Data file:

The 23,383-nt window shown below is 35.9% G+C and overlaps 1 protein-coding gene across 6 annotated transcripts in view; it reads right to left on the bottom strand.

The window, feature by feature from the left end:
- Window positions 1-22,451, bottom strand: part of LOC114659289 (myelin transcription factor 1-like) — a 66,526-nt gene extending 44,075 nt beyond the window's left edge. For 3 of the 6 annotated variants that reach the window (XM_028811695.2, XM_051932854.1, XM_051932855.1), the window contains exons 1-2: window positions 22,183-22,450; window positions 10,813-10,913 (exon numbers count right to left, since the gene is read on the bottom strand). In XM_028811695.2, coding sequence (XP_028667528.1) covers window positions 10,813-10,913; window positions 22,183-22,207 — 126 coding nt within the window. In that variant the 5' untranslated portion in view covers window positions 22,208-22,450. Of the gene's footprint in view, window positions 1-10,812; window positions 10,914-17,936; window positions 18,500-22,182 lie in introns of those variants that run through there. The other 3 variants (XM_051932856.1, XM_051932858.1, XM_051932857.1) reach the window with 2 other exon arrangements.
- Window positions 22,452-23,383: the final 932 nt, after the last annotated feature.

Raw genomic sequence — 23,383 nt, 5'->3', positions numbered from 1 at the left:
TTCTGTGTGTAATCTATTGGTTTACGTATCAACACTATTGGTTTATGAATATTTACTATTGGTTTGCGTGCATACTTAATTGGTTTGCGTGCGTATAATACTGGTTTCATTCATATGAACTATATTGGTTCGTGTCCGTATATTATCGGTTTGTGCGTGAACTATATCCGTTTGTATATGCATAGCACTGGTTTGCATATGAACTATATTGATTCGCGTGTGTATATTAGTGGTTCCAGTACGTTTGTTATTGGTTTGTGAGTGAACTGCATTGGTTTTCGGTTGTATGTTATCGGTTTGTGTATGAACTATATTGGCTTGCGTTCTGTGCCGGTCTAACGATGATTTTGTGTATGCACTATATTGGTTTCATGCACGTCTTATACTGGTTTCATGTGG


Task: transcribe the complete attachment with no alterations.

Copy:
The 23,383-nt window shown below is 35.9% G+C and overlaps 1 protein-coding gene across 6 annotated transcripts in view; it reads right to left on the bottom strand.

The window, feature by feature from the left end:
- Window positions 1-22,451, bottom strand: part of LOC114659289 (myelin transcription factor 1-like) — a 66,526-nt gene extending 44,075 nt beyond the window's left edge. For 3 of the 6 annotated variants that reach the window (XM_028811695.2, XM_051932854.1, XM_051932855.1), the window contains exons 1-2: window positions 22,183-22,450; window positions 10,813-10,913 (exon numbers count right to left, since the gene is read on the bottom strand). In XM_028811695.2, coding sequence (XP_028667528.1) covers window positions 10,813-10,913; window positions 22,183-22,207 — 126 coding nt within the window. In that variant the 5' untranslated portion in view covers window positions 22,208-22,450. Of the gene's footprint in view, window positions 1-10,812; window positions 10,914-17,936; window positions 18,500-22,182 lie in introns of those variants that run through there. The other 3 variants (XM_051932856.1, XM_051932858.1, XM_051932857.1) reach the window with 2 other exon arrangements.
- Window positions 22,452-23,383: the final 932 nt, after the last annotated feature.

Raw genomic sequence — 23,383 nt, 5'->3', positions numbered from 1 at the left:
TTCTGTGTGTAATCTATTGGTTTACGTATCAACACTATTGGTTTATGAATATTTACTATTGGTTTGCGTGCATACTTAATTGGTTTGCGTGCGTATAATACTGGTTTCATTCATATGAACTATATTGGTTCGTGTCCGTATATTATCGGTTTGTGCGTGAACTATATCCGTTTGTATATGCATAGCACTGGTTTGCATATGAACTATATTGATTCGCGTGTGTATATTAGTGGTTCCAGTACGTTTGTTATTGGTTTGTGAGTGAACTGCATTGGTTTTCGGTTGTATGTTATCGGTTTGTGTATGAACTATATTGGCTTGCGTTCTGTGCCGGTCTAACGATGATTTTGTGTATGCACTATATTGGTTTCATGCACGTCTTATACTGGTTTCATGTGG